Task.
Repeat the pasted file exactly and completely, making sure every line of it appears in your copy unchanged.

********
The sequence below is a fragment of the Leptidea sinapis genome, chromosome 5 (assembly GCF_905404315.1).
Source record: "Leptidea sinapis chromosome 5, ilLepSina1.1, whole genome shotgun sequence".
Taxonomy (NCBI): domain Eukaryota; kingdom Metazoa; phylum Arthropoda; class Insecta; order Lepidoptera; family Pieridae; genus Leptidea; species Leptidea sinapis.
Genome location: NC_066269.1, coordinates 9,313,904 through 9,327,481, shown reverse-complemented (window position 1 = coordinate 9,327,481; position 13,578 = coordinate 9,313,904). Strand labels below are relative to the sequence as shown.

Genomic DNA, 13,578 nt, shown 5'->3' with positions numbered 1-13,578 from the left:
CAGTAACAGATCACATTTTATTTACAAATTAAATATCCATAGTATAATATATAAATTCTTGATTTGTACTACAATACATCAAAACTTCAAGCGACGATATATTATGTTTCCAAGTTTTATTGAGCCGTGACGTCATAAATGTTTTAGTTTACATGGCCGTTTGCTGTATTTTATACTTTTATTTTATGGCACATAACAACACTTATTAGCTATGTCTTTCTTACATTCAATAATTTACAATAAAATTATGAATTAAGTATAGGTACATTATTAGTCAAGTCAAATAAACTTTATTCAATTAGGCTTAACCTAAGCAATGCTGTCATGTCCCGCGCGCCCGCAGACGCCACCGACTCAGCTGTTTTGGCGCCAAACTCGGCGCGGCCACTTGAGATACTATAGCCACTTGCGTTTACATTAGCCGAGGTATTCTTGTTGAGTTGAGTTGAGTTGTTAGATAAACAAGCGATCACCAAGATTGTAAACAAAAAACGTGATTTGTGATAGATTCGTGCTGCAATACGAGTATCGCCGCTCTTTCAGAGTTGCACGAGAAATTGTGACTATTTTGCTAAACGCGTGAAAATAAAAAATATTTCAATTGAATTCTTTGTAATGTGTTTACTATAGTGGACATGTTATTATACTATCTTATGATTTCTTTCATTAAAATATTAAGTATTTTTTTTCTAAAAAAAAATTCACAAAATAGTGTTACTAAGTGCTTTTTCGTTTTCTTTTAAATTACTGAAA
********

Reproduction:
The sequence below is a fragment of the Leptidea sinapis genome, chromosome 5 (assembly GCF_905404315.1).
Source record: "Leptidea sinapis chromosome 5, ilLepSina1.1, whole genome shotgun sequence".
Taxonomy (NCBI): domain Eukaryota; kingdom Metazoa; phylum Arthropoda; class Insecta; order Lepidoptera; family Pieridae; genus Leptidea; species Leptidea sinapis.
Genome location: NC_066269.1, coordinates 9,313,904 through 9,327,481, shown reverse-complemented (window position 1 = coordinate 9,327,481; position 13,578 = coordinate 9,313,904). Strand labels below are relative to the sequence as shown.

Genomic DNA, 13,578 nt, shown 5'->3' with positions numbered 1-13,578 from the left:
CAGTAACAGATCACATTTTATTTACAAATTAAATATCCATAGTATAATATATAAATTCTTGATTTGTACTACAATACATCAAAACTTCAAGCGACGATATATTATGTTTCCAAGTTTTATTGAGCCGTGACGTCATAAATGTTTTAGTTTACATGGCCGTTTGCTGTATTTTATACTTTTATTTTATGGCACATAACAACACTTATTAGCTATGTCTTTCTTACATTCAATAATTTACAATAAAATTATGAATTAAGTATAGGTACATTATTAGTCAAGTCAAATAAACTTTATTCAATTAGGCTTAACCTAAGCAATGCTGTCATGTCCCGCGCGCCCGCAGACGCCACCGACTCAGCTGTTTTGGCGCCAAACTCGGCGCGGCCACTTGAGATACTATAGCCACTTGCGTTTACATTAGCCGAGGTATTCTTGTTGAGTTGAGTTGAGTTGTTAGATAAACAAGCGATCACCAAGATTGTAAACAAAAAACGTGATTTGTGATAGATTCGTGCTGCAATACGAGTATCGCCGCTCTTTCAGAGTTGCACGAGAAATTGTGACTATTTTGCTAAACGCGTGAAAATAAAAAATATTTCAATTGAATTCTTTGTAATGTGTTTACTATAGTGGACATGTTATTATACTATCTTATGATTTCTTTCATTAAAATATTAAGTATTTTTTTTCTAAAAAAAAATTCACAAAATAGTGTTACTAAGTGCTTTTTCGTTTTCTTTTAAATTACTGAAA